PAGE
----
Wednesday, May 20, 2009

In Response To A Rumor That the Oldest Whorehouse in Wheeling, West Virginia, Has Been Condemned

Do you like where you live? I was going through one of those Facebook quizzes, this one called "44 Things," when my mind got a little stuck on that question. I've lived here longer than I've lived anywhere else in my entire life. I hated it at first because it's so cold and gray for so much of the year. But it's pretty stupid to hate the place you live, so I've worked hard to find things to like. That's easy in May. As the person from California who I met last night said to me, "it's so green here."

I want to be less like the singer of the Uncle Bonsai song "Send my body home," who isn't happy anywhere she goes (you can see the lyrics here at Yellow Tail Records if you page down). I think my favorite lines are "I don't like Alabama/ I was there when it was raining."

As part of my learning-to-like-Ohio project, I've been reading James Wright, among other native Ohio poets. But some days, Wright just isn't much help:

In Response To A Rumor That the Oldest Whorehouse in Wheeling, West Virginia, Has Been Condemned

I will grieve alone,
As I strolled alone, years ago, down along
The Ohio shore.
I hid in the hobo jungle weeds
Upstream, from the sewer main,
Pondering, gazing.

I saw, down river,
At Twenty-third and Water Streets
By the vinegar works,
The doors swing open in early evening.
Swinging their purses, the women
Poured down the long street to the river
And into the river.

I do not know how it was
They could drown every evening.
What time near dawn did they climb up the other shore,
Drying their wings?

For the river at Wheeling, West Virginia,
Has only two shores;
The one in hell, the other
In Bridgeport, Ohio.

And nobody would commit suicide, only
To find beyond death
Bridgeport, Ohio.

Wait, maybe this poem does help. As I told one of my students after class last week, I think that if a person's response to an inappropriate sexual overture is clueless and innocent enough, the moment can sometimes pass that person by, untouched. Because you see what you're looking for. If you're looking for grayness and ugliness in everything, you can certainly find it here, even in May. So I'm trying to focus on the green right now. I have to drive two hours to a soccer game tomorrow afternoon, and it's always a pleasure to unfold my chair and sit in the sunlight on the green grass for an hour and a half, watching the game... some of the time. The other parents mostly know enough not to ask me the score. Because if you keep score, you miss some things!

Do you like where you live? Is it an effort?


FreshHell said...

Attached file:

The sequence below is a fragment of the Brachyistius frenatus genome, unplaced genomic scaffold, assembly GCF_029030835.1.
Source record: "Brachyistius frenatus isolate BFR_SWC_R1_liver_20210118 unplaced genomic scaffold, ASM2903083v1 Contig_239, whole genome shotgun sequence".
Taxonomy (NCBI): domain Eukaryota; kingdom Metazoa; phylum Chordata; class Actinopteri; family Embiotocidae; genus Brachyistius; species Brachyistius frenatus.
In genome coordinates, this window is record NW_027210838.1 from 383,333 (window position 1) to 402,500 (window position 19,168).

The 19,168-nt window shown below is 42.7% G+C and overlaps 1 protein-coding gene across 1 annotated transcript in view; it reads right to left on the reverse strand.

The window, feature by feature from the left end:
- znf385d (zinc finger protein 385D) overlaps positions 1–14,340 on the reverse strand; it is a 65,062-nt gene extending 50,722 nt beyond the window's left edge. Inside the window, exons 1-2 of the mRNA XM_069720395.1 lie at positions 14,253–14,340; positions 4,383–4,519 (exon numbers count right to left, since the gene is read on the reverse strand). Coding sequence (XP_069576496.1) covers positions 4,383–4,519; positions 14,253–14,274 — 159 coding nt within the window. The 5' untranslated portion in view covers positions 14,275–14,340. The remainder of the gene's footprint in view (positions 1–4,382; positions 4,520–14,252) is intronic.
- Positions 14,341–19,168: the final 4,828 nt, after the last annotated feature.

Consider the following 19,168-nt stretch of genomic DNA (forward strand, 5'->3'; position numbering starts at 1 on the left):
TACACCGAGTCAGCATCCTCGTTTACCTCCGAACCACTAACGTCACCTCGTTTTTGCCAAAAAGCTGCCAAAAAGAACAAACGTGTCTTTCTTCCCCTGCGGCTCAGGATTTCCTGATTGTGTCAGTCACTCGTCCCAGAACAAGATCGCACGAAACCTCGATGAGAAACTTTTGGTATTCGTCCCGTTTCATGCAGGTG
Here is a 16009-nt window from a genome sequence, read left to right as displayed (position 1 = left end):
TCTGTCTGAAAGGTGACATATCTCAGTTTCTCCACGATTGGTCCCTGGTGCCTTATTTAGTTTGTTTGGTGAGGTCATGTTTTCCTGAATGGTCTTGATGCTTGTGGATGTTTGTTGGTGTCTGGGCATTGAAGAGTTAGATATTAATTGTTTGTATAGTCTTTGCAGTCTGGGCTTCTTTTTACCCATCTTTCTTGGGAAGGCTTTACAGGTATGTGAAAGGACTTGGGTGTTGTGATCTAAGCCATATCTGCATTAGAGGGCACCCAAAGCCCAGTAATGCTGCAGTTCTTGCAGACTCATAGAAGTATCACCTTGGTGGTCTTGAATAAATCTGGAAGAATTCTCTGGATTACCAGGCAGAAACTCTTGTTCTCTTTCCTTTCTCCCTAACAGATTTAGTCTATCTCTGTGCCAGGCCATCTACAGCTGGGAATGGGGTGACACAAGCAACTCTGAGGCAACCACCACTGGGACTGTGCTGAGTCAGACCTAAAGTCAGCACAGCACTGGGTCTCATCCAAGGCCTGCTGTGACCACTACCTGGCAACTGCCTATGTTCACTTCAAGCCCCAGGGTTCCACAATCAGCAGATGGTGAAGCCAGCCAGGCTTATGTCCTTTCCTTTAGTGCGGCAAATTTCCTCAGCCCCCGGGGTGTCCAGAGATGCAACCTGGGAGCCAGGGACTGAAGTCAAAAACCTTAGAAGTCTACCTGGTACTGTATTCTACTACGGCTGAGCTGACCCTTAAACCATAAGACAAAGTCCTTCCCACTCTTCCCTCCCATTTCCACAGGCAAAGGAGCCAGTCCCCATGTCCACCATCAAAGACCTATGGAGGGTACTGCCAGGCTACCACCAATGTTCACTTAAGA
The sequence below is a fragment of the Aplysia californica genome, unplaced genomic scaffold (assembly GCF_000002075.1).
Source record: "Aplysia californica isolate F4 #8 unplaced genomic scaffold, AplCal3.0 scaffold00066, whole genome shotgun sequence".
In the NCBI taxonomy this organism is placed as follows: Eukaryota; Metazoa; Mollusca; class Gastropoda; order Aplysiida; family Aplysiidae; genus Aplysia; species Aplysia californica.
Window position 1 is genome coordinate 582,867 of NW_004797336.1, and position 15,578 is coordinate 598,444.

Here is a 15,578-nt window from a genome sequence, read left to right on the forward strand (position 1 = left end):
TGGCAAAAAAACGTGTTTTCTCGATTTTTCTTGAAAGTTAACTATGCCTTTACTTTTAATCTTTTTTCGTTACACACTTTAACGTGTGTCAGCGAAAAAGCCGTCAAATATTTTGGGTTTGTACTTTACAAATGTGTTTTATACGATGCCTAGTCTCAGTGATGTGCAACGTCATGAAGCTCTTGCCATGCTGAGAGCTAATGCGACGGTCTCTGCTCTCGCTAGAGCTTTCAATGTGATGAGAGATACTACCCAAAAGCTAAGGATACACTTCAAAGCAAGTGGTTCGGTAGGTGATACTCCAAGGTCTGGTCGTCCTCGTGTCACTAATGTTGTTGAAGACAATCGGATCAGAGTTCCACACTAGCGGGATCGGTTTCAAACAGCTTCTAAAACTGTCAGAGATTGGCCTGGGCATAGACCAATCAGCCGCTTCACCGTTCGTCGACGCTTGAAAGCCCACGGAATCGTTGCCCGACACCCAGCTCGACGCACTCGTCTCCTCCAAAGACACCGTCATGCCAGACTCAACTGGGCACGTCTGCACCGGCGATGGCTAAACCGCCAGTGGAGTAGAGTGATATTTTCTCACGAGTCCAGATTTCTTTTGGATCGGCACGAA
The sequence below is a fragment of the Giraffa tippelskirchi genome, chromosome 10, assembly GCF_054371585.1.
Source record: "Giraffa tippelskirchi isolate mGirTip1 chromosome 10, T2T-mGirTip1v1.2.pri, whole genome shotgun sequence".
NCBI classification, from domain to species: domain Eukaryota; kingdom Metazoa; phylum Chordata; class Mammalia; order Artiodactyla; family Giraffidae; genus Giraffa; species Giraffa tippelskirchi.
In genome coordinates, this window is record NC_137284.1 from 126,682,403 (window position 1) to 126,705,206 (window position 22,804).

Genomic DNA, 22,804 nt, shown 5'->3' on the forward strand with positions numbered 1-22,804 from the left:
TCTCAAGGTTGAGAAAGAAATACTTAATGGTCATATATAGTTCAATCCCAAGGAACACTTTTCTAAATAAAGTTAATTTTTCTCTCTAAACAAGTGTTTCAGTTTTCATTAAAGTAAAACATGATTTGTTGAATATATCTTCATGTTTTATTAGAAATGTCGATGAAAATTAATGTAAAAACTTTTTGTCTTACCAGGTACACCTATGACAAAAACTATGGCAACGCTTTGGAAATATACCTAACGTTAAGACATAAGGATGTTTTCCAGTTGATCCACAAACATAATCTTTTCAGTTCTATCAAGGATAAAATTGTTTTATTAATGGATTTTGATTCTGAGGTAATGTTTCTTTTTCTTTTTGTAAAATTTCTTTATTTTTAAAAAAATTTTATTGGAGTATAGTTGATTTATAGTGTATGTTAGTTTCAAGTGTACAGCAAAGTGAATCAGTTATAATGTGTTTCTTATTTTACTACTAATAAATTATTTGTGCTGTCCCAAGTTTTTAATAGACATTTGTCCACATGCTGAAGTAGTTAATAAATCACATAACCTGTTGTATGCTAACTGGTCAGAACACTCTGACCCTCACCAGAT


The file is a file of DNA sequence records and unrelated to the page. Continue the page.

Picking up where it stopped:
Hmm, well, except for a brief couple of months in NC during college, I've always lived in Virginia. In fact, I've lived most of my life (except for the past 6 years) in the city of my birth. Do I like it? Yes, but I don't really know anything else. I like what I've seen of Ann Arbor, MI, but I don't know if I could live there. Ditto California, Kansas, Iowa, etc. As I've gotten older, I am partial to a place that's more warm than cold. Virginia has very distinct seasons. I love that. I love the trees, the proximity to the beach and mountains, the history, etc. But, I don't really have much to compare it to. It's home - plain and simple.

Alison said...

I definitely like Gambier, although I like it very differently now than I thought I would when Joe and I prepared to move back here. Of course, compared to the outskirts of Cleveland, this place is positively balmy most of the time, and as Joe can attest, the "there aren't any people" complaint from the Uncle Bonsai song is actually a selling point as far as I'm concerned.

Joe and I had a most definite "send my body home" moment once, though. We got hopelessly lost on some sort of detour off I68 in West Virginia, in the middle of the night, and low on gas, in an area that didn't look especially welcoming. To this day, we both associate that song with being lost.

PAJ said...

I like where I live (New Jersey) and find it amusing that the state has such a bad reputation. The weather here is fairly mild--four distinct seasons, with winter being somewhat moderated by the nearness of the ocean. Despite what many think, the people here are nice, but it's that hurried niceness of the East Coast, not the slow, y'all-come niceness of the South or the live-and-let-live niceness of the Midwest.
In the last 25 years, I've lived in 10 different communities in 8 different states. I always said I could be happy anywhere but found that wasn't totally true a few years ago. Luckily, we were able to move to NJ a couple of years ago and love it here. But if we could live anywhere, we'd move back to Virginia in a heartbeat. FreshHell mentions several of the state's good points, and I'll add good public schools (at least that was our experience) and quality colleges/universities.

TexasRed said...

I like where I live (small town in West Texas), but it's definitely taking some getting used to. I moved here last year when I got married.

It's quite cactus-y and isolated. My learning-to-love-West-Texas plan has involved taking lots of pictures of the cactus (to think of them as beautiful and exotic) and reading local travel magazines for fun events in the area (summer festivals, small art gallery tours, etc).

It helps that I've lived all over & knew people who were bored even living in London. So much of attitude about a place is subjective!

johnmckenzie said...
This comment has been removed by a blog administrator.
Harriet said...